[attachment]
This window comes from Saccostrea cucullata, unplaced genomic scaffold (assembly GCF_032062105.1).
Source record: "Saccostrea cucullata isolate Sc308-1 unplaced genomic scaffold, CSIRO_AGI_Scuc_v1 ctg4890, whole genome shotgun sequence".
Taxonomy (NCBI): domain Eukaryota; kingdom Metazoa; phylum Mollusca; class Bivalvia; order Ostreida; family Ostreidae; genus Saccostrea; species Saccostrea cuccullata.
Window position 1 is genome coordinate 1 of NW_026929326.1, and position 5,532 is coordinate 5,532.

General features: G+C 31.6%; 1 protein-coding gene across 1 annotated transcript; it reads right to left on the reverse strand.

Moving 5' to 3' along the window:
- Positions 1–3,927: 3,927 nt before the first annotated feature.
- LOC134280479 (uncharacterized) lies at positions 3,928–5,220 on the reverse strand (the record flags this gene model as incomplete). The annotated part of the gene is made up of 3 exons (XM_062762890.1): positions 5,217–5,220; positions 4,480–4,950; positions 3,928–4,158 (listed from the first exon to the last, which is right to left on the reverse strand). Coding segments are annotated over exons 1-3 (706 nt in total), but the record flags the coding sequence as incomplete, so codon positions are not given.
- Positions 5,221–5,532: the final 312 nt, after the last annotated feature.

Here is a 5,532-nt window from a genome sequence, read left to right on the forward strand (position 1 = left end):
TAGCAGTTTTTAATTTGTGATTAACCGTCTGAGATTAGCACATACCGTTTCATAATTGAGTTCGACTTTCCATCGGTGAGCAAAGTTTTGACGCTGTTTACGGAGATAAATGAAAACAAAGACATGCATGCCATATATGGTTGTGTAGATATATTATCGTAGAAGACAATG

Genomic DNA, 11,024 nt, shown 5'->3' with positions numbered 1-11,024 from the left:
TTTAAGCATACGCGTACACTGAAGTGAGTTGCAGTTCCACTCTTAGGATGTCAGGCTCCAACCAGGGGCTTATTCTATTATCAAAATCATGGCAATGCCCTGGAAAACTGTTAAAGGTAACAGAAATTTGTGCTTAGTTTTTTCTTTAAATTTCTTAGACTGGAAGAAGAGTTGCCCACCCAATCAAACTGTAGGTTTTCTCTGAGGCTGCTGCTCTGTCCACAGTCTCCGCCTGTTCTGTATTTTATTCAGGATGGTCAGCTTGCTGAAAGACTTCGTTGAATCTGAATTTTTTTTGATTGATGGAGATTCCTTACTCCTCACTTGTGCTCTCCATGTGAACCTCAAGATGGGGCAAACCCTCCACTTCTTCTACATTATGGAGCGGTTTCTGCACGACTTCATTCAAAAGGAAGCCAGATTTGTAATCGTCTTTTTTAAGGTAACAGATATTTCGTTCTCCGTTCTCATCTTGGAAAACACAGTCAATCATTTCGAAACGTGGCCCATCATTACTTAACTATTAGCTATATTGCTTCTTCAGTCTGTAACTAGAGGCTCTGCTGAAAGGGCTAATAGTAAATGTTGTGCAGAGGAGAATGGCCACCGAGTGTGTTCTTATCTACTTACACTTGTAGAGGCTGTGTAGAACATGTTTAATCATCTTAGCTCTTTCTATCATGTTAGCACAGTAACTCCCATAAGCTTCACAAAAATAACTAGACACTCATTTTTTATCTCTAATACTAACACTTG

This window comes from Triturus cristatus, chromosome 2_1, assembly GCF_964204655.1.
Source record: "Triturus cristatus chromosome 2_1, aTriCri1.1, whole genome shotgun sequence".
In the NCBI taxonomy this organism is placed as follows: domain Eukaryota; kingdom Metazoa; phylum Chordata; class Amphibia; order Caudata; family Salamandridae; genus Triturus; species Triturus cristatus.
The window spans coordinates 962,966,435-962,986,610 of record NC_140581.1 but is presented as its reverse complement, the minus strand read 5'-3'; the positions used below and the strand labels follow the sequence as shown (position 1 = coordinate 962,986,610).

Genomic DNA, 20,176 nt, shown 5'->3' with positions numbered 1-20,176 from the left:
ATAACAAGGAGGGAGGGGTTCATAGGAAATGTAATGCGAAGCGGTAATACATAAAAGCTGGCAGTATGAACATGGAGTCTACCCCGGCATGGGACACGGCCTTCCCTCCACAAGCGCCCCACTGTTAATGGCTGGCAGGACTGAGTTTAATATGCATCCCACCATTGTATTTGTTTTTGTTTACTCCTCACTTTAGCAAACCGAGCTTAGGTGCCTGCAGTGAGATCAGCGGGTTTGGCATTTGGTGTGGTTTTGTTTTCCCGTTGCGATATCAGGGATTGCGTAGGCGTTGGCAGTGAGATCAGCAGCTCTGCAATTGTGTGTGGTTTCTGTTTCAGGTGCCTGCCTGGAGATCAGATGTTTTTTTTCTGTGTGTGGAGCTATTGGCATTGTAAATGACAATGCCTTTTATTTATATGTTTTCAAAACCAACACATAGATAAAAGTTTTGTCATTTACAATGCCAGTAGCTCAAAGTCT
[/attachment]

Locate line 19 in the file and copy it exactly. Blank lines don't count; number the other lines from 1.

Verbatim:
ATAACAAGGAGGGAGGGGTTCATAGGAAATGTAATGCGAAGCGGTAATACATAAAAGCTGGCAGTATGAACATGGAGTCTACCCCGGCATGGGACACGGCCTTCCCTCCACAAGCGCCCCACTGTTAATGGCTGGCAGGACTGAGTTTAATATGCATCCCACCATTGTATTTGTTTTTGTTTACTCCTCACTTTAGCAAACCGAGCTTAGGTGCCTGCAGTGAGATCAGCGGGTTTGGCATTTGGTGTGGTTTTGTTTTCCCGTTGCGATATCAGGGATTGCGTAGGCGTTGGCAGTGAGATCAGCAGCTCTGCAATTGTGTGTGGTTTCTGTTTCAGGTGCCTGCCTGGAGATCAGATGTTTTTTTTCTGTGTGTGGAGCTATTGGCATTGTAAATGACAATGCCTTTTATTTATATGTTTTCAAAACCAACACATAGATAAAAGTTTTGTCATTTACAATGCCAGTAGCTCAAAGTCT